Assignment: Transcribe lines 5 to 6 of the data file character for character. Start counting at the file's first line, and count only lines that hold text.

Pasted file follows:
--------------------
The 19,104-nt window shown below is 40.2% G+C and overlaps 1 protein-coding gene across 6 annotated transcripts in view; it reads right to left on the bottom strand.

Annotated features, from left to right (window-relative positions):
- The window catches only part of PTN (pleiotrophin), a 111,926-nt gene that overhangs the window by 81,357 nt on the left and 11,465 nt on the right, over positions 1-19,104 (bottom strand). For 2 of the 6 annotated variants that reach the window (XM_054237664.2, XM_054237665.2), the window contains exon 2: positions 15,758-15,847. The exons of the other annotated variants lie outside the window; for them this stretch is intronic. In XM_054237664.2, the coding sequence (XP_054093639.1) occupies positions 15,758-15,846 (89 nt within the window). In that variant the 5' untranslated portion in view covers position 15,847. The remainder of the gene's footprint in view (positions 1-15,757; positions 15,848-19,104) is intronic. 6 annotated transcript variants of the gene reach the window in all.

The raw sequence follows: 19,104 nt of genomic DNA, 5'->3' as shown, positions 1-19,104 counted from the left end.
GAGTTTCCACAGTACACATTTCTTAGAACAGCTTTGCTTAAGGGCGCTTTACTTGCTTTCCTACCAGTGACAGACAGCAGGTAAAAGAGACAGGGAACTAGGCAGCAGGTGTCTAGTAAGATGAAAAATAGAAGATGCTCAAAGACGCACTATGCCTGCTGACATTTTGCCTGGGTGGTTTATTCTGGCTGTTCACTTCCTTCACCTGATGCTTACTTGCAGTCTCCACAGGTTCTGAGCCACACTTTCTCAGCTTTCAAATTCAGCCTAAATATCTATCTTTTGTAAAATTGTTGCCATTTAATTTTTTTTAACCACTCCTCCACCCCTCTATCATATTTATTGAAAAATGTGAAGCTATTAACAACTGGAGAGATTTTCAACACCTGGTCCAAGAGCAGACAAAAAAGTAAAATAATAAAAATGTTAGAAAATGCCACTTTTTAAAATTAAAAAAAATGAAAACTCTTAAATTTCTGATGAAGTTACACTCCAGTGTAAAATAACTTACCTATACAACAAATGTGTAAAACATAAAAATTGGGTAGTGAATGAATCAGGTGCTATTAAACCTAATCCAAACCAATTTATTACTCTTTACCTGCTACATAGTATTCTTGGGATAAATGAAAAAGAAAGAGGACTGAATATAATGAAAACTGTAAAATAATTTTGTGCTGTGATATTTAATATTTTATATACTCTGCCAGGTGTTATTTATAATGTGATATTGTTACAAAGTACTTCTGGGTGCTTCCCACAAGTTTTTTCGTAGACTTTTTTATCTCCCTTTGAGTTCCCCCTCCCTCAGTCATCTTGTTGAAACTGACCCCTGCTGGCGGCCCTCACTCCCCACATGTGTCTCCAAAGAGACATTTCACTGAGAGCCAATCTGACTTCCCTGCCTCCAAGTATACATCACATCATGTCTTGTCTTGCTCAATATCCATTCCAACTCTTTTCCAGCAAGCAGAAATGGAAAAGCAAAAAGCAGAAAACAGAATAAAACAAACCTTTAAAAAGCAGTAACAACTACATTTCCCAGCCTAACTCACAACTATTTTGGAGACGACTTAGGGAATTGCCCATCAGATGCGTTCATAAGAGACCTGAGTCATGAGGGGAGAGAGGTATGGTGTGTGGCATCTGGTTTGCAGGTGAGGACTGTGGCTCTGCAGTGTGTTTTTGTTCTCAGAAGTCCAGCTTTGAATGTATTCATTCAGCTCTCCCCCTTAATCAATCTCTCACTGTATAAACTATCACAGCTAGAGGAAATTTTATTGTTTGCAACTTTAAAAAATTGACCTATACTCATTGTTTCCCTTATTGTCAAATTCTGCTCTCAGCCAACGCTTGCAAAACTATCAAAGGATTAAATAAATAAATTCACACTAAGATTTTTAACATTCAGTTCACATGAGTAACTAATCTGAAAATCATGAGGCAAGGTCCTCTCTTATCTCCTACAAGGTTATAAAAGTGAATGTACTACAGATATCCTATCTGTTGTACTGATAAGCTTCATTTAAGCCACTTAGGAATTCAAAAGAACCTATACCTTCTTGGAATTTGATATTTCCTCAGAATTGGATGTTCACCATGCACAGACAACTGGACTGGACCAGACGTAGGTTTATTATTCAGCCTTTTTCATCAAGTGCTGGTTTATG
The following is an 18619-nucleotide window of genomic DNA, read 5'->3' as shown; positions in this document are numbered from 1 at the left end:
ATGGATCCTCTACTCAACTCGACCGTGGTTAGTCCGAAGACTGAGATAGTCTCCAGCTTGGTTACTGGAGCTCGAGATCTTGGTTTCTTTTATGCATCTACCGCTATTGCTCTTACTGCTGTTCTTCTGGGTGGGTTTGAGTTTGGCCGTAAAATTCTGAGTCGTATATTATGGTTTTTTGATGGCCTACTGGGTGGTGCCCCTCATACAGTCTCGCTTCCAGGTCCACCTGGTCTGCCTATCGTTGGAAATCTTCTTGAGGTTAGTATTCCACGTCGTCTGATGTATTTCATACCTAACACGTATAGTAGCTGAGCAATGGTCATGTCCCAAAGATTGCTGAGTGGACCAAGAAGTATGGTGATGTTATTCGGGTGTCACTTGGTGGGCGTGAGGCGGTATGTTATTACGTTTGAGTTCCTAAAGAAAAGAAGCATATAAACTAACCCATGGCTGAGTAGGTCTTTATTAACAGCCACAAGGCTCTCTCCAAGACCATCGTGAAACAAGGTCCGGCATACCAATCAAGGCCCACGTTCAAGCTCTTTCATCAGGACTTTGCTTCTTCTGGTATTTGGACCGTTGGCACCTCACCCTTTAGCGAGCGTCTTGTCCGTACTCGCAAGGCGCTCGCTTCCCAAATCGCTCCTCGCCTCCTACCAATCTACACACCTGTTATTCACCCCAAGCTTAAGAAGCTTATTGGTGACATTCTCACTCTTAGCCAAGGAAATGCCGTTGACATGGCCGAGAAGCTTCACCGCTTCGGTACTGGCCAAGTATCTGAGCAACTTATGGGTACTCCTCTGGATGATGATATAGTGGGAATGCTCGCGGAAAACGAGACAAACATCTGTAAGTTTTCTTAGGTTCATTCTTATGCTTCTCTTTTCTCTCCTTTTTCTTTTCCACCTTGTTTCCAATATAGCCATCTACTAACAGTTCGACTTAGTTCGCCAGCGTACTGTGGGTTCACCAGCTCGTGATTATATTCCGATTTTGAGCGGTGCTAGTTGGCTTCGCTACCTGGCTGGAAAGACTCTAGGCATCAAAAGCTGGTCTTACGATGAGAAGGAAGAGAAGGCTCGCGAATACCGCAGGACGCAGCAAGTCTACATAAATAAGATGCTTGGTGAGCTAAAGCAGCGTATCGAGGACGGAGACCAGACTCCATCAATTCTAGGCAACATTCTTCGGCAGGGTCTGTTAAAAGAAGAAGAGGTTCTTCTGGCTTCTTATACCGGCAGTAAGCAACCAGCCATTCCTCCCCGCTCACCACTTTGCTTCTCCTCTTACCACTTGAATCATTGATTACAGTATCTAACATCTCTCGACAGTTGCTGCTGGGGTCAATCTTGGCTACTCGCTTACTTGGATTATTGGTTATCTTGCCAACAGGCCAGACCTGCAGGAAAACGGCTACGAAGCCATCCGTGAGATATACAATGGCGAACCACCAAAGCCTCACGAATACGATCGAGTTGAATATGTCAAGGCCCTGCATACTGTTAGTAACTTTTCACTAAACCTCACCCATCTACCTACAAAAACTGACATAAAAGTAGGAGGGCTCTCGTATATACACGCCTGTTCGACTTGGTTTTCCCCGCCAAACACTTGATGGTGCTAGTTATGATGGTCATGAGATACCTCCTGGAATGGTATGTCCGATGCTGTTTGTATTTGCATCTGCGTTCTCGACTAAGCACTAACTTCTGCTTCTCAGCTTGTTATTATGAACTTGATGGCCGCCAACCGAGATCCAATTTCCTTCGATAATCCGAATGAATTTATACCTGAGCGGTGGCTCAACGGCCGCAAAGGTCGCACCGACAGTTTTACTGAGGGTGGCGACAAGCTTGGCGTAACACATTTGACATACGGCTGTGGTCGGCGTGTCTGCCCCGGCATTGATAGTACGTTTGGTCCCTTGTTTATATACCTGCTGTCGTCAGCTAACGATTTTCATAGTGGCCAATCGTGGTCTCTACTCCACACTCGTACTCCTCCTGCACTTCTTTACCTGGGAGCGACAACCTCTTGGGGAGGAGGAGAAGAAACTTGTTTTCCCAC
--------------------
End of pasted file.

GAGTTTCCACAGTACACATTTCTTAGAACAGCTTTGCTTAAGGGCGCTTTACTTGCTTTCCTACCAGTGACAGACAGCAGGTAAAAGAGACAGGGAACTAGGCAGCAGGTGTCTAGTAAGATGAAAAATAGAAGATGCTCAAAGACGCACTATGCCTGCTGACATTTTGCCTGGGTGGTTTATTCTGGCTGTTCACTTCCTTCACCTGATGCTTACTTGCAGTCTCCACAGGTTCTGAGCCACACTTTCTCAGCTTTCAAATTCAGCCTAAATATCTATCTTTTGTAAAATTGTTGCCATTTAATTTTTTTTAACCACTCCTCCACCCCTCTATCATATTTATTGAAAAATGTGAAGCTATTAACAACTGGAGAGATTTTCAACACCTGGTCCAAGAGCAGACAAAAAAGTAAAATAATAAAAATGTTAGAAAATGCCACTTTTTAAAATTAAAAAAAATGAAAACTCTTAAATTTCTGATGAAGTTACACTCCAGTGTAAAATAACTTACCTATACAACAAATGTGTAAAACATAAAAATTGGGTAGTGAATGAATCAGGTGCTATTAAACCTAATCCAAACCAATTTATTACTCTTTACCTGCTACATAGTATTCTTGGGATAAATGAAAAAGAAAGAGGACTGAATATAATGAAAACTGTAAAATAATTTTGTGCTGTGATATTTAATATTTTATATACTCTGCCAGGTGTTATTTATAATGTGATATTGTTACAAAGTACTTCTGGGTGCTTCCCACAAGTTTTTTCGTAGACTTTTTTATCTCCCTTTGAGTTCCCCCTCCCTCAGTCATCTTGTTGAAACTGACCCCTGCTGGCGGCCCTCACTCCCCACATGTGTCTCCAAAGAGACATTTCACTGAGAGCCAATCTGACTTCCCTGCCTCCAAGTATACATCACATCATGTCTTGTCTTGCTCAATATCCATTCCAACTCTTTTCCAGCAAGCAGAAATGGAAAAGCAAAAAGCAGAAAACAGAATAAAACAAACCTTTAAAAAGCAGTAACAACTACATTTCCCAGCCTAACTCACAACTATTTTGGAGACGACTTAGGGAATTGCCCATCAGATGCGTTCATAAGAGACCTGAGTCATGAGGGGAGAGAGGTATGGTGTGTGGCATCTGGTTTGCAGGTGAGGACTGTGGCTCTGCAGTGTGTTTTTGTTCTCAGAAGTCCAGCTTTGAATGTATTCATTCAGCTCTCCCCCTTAATCAATCTCTCACTGTATAAACTATCACAGCTAGAGGAAATTTTATTGTTTGCAACTTTAAAAAATTGACCTATACTCATTGTTTCCCTTATTGTCAAATTCTGCTCTCAGCCAACGCTTGCAAAACTATCAAAGGATTAAATAAATAAATTCACACTAAGATTTTTAACATTCAGTTCACATGAGTAACTAATCTGAAAATCATGAGGCAAGGTCCTCTCTTATCTCCTACAAGGTTATAAAAGTGAATGTACTACAGATATCCTATCTGTTGTACTGATAAGCTTCATTTAAGCCACTTAGGAATTCAAAAGAACCTATACCTTCTTGGAATTTGATATTTCCTCAGAATTGGATGTTCACCATGCACAGACAACTGGACTGGACCAGACGTAGGTTTATTATTCAGCCTTTTTCATCAAGTGCTGGTTTATG
The following is an 18619-nucleotide window of genomic DNA, read 5'->3' as shown; positions in this document are numbered from 1 at the left end: